26 Sep 2009

Hitching a ride on the gravy train.

So long suckers!

That's what my words of adieu will be once I receive my cheque for loads-a-money. To cut a long story short, I've had an exciting piece of news via my email.

Apparently someone with the last name as me has died and a very nice lawyer has contacted me to say that I'm due US$ 17.5 Million.

I know, I couldn't believe it either...

Right, I can't maintain this insufferable idiotic outlook on email scams. I was going to try to keep it up all the way through but instead, you'll have to deal with me being a grumpy bastard.

Who the fuck does this work on? Who actually thinks that some distant relative they had no previous knowledge of would remember them in a will? This deserves a cut and paste exercise in being incredulous:

I am Vincent Tay (Tay &Partners),an attorney at law in Malaysia.

A good start, sounds respectable. I normally get worried when people in the law contact me for seemingly no reason so it grabs my attention. Note the lack of space after the comma.

A deceased client of mine, who shares the same last name as yours, died as the result of a heart-related condition on March 12th 2005.

So you don't actually use the name. I mean, I've got a pretty unusual last name but I imagine there are quite a lot of people in the world with it. What if it was a different person with the same last name as me? Wouldn't that be like stealing? Maybe you should ask some other people just in case. Or split the money. That would work.

His heart condition was due to the death of all then known members of his family in the tsunami disaster on the 26th December 2004 in Sumatra Indonesia http://en.wikipedia.org/wiki/2004_Indian_Ocean_earthquake.

What do you mean? Were the rest of his family naturally producing an anti-oxidant aerosol which, him being deprived of has led to a major cardiac infarction?
Why have you linked Wikipedia? You're offering me $17.5 million and you want me to do some reading? Or is it just in case I had forgotten about the biggest natural disaster of my lifetime? I am confused and bewildered by this.

I can be reached on (barrvincenttay@sify.com) for more information. My late Client has a deposit of Seventeen Million Five Hundred Thousand Dollars (US$17.5 Million Dollars) left behind.

Surely your late client had a deposit? Unless he is undead. In which case he might not want me taking his money. I'll be honest, I'm not sure I want a zombie hunting me down even for US$17.5 Million.

Suffice to say I didn't take this offer up. Although I did surprise myself the first time I read it. You see, the first thing that went through my head was 'US$17.5 Million! Sweet!'

What the fuck was that about? I'm a relatively intelligent person I'm also naturally skeptical (I still debate the existence of badgers). But in this instance my incredulity was overridden by avarice. My brain is hardwired to make me go 'ooooh, lovely money'. I suppose that's how these things work but for a split second I was no different from those mumbling morons that respond to the 'nice Nigerian chap who's having a bit of a rough time'.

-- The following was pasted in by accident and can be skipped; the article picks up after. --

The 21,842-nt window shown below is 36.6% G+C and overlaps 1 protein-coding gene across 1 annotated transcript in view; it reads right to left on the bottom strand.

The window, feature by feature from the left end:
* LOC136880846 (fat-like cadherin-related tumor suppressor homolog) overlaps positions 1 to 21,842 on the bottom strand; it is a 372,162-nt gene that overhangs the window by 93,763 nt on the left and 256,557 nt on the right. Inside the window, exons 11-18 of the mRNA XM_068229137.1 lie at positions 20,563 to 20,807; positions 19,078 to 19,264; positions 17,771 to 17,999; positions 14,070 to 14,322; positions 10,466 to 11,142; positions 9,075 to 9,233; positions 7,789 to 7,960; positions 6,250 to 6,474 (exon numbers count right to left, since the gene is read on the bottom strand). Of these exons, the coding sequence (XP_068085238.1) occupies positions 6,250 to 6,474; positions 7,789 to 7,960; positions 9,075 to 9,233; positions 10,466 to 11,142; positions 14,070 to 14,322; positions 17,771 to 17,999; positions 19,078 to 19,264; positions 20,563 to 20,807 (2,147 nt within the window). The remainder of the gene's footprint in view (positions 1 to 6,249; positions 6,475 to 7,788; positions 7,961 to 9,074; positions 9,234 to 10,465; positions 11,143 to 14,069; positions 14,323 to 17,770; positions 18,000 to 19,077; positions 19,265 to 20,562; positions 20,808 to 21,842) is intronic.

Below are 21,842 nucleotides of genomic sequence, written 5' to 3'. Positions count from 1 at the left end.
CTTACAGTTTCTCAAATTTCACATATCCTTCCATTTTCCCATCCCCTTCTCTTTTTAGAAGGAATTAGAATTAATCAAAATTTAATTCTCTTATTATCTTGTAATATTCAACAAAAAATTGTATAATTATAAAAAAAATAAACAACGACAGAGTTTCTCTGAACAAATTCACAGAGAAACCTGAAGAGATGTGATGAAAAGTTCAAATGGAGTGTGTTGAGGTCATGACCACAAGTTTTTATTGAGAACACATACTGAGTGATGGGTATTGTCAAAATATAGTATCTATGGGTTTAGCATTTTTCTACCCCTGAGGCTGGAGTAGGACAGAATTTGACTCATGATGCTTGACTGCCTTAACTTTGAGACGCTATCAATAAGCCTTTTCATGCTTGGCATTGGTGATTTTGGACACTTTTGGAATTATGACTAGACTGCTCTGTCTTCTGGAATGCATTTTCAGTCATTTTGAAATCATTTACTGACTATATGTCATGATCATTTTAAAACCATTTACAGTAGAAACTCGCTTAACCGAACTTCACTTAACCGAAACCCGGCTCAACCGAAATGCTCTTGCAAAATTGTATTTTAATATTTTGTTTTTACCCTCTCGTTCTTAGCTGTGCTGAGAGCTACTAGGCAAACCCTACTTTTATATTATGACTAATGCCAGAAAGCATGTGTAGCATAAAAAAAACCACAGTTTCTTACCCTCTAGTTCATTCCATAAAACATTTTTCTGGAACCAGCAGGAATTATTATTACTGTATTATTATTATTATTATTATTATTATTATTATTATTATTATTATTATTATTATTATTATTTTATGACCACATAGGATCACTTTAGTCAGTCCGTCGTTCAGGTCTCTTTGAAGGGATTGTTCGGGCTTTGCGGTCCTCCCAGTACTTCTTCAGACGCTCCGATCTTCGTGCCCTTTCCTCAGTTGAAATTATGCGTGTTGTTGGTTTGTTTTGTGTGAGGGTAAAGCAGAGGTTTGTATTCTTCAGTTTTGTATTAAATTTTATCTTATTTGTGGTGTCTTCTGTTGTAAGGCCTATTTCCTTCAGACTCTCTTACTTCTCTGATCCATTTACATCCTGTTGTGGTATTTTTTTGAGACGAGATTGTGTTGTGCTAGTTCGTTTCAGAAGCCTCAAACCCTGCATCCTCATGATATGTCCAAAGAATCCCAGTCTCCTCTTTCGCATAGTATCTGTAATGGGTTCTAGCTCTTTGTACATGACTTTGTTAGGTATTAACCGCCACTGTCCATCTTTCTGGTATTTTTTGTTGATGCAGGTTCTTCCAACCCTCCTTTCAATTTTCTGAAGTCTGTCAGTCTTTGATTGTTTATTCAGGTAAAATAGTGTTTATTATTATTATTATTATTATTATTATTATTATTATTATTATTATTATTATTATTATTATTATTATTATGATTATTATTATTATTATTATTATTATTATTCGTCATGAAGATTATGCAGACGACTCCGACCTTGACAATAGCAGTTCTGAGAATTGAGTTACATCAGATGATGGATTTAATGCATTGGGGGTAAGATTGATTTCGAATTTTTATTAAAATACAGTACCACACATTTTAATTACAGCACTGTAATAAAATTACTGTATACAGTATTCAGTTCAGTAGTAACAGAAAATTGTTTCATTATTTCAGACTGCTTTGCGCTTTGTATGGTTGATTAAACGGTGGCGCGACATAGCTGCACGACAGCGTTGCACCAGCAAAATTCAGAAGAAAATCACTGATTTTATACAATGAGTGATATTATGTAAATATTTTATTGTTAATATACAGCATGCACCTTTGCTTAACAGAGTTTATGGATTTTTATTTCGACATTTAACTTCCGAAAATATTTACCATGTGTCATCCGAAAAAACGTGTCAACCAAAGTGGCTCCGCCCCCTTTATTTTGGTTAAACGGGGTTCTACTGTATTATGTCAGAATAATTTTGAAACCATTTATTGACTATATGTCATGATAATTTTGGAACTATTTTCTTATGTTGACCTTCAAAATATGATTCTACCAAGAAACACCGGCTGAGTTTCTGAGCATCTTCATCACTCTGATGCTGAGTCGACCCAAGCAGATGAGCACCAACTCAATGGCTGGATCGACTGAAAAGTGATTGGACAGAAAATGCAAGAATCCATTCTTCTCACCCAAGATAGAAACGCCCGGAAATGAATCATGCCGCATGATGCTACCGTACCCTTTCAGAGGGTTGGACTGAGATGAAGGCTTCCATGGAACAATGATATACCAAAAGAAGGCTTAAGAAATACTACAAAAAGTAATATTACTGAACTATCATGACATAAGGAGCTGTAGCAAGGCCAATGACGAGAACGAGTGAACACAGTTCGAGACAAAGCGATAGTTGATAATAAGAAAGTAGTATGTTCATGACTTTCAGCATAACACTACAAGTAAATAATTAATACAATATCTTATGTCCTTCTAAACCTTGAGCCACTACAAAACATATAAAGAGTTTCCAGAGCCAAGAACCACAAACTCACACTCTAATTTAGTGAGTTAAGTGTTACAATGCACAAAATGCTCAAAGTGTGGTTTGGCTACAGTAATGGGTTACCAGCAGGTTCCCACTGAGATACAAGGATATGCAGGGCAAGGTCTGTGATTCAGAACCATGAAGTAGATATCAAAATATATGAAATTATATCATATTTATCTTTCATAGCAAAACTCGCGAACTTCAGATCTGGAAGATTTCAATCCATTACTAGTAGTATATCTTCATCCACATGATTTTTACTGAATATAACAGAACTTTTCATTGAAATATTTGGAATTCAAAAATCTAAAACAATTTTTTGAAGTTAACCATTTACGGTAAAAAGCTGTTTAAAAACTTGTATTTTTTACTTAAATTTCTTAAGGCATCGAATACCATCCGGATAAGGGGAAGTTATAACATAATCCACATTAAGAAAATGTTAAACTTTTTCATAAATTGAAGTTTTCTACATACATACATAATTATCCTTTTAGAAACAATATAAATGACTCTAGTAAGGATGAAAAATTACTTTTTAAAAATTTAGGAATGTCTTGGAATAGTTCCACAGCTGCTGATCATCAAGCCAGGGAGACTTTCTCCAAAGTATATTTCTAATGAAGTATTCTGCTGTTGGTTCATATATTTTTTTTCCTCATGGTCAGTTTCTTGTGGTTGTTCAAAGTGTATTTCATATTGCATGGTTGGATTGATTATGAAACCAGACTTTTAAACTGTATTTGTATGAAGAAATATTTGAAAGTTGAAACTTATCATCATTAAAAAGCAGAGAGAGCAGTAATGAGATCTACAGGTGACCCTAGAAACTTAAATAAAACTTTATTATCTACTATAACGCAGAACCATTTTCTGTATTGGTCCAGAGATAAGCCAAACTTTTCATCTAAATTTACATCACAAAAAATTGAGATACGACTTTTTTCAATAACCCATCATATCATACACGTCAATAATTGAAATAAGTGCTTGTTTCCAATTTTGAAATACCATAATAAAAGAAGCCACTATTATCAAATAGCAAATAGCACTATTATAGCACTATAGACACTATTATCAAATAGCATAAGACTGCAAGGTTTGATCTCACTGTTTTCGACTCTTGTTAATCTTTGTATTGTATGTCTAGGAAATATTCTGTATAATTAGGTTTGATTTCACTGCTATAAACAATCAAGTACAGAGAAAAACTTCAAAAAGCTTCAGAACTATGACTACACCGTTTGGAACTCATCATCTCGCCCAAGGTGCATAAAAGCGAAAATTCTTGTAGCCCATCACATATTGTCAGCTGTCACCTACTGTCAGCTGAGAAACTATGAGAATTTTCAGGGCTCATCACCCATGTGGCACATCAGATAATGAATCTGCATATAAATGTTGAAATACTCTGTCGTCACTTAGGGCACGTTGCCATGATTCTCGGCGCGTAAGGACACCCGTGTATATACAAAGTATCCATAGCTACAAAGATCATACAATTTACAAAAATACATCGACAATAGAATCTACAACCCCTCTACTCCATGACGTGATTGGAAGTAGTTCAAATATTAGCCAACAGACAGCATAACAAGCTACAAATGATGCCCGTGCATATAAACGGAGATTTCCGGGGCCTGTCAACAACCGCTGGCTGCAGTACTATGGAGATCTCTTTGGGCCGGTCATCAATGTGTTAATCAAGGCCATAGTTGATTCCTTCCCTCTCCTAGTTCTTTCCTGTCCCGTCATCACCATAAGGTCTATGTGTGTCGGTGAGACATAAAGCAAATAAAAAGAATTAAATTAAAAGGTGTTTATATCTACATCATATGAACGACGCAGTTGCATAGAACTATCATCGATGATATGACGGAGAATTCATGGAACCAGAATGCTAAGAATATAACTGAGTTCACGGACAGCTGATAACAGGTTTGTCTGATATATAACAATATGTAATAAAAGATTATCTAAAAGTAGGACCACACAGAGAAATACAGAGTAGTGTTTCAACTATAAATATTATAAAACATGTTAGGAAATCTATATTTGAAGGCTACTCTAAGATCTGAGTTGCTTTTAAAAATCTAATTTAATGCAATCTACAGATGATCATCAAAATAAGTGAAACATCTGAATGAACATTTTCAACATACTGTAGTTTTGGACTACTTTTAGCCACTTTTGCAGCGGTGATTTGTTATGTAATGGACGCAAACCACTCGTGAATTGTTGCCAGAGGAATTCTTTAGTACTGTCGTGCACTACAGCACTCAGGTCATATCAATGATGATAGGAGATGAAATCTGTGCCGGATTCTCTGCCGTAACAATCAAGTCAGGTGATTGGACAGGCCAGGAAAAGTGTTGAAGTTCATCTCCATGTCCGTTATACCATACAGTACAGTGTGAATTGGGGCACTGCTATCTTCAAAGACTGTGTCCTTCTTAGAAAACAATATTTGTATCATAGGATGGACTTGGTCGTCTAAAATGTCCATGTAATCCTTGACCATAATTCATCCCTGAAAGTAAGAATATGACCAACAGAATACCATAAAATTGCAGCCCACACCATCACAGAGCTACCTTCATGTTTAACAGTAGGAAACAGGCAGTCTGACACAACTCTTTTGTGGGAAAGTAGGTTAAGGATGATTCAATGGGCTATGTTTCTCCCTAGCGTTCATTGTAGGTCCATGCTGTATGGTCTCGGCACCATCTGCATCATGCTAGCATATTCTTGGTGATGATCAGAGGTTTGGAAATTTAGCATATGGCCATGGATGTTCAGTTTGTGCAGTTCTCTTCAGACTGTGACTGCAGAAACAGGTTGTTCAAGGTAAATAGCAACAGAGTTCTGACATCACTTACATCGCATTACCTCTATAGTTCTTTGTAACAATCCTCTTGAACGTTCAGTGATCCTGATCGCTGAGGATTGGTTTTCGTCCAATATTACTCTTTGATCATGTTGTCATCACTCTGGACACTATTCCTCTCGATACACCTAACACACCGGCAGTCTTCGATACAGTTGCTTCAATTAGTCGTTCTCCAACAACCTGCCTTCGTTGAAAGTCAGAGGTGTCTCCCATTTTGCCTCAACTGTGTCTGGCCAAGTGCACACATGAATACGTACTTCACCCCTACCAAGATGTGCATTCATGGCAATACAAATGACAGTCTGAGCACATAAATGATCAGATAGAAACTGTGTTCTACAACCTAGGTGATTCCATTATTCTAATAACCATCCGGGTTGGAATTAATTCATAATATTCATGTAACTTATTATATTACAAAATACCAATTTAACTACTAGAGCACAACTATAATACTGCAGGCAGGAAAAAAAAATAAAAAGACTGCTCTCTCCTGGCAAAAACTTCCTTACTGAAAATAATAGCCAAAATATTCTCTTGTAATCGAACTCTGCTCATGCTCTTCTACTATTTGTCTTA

So in answer to my first question these scams (even if it is fleetingly) work on us all because at heart, we are all money grubbing bastards that would sell our own grandmothers if, in return, we got a shed load of cash. Either that or I'm a money grubbing bastard that would sell his own grandmother for a shed load of cash.

Neither of those options do I find appealing.


8 comments:

  1. It works on roughly... 0.000001% of recipients.

    But hey, considering there are over a billion email users and sending spam is basically free...

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  2. But the thing I've always wondered is what happens when you reply? I figure that probably doesn't happen that much- so do they get your email and just sit there for a bit going, "Really?"

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  3. Would anybody like to buy a grandmother?
    1 careful owner, matured, likes knitting and watching Poirot.
    Will cook for food.

    If you're interested, email me at grandmascam@uvbeenhad.com

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  4. I generally get around one of these emails a week and much like California often wonder what would happen if I replied...I also wonder what if someone, somewhere in the world genuinely sent an email on to contact a relative about money being left to them, no one would ever believe them, they would miss out on a lot of money due to these silly fake emails...which makes me giggle.

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  5. if only they were true, i could be a millionaire too. i received a lot of emails from "UK Lottery" every month which is obviously a fraud.

    i dont even bet in our own lottery here.

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  6. Wait, hold on. You're saying that the guy I gave me bank details to won't be depositing millions of dollars into my account?

    I think some more souls get sucked in because they are desperate, and when we are we see what we want to see and believe what we want to believe.

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  7. Excuse me, but, coming from a billionaire who just scored $75.2 million from Tamil Oobanakook of Nigerian Securities, Ltd., I think you're just jealous.

    Now, excuse me while I try to purchase a copy of "The Philadelphia Inquirer" with a check.

    ReplyDelete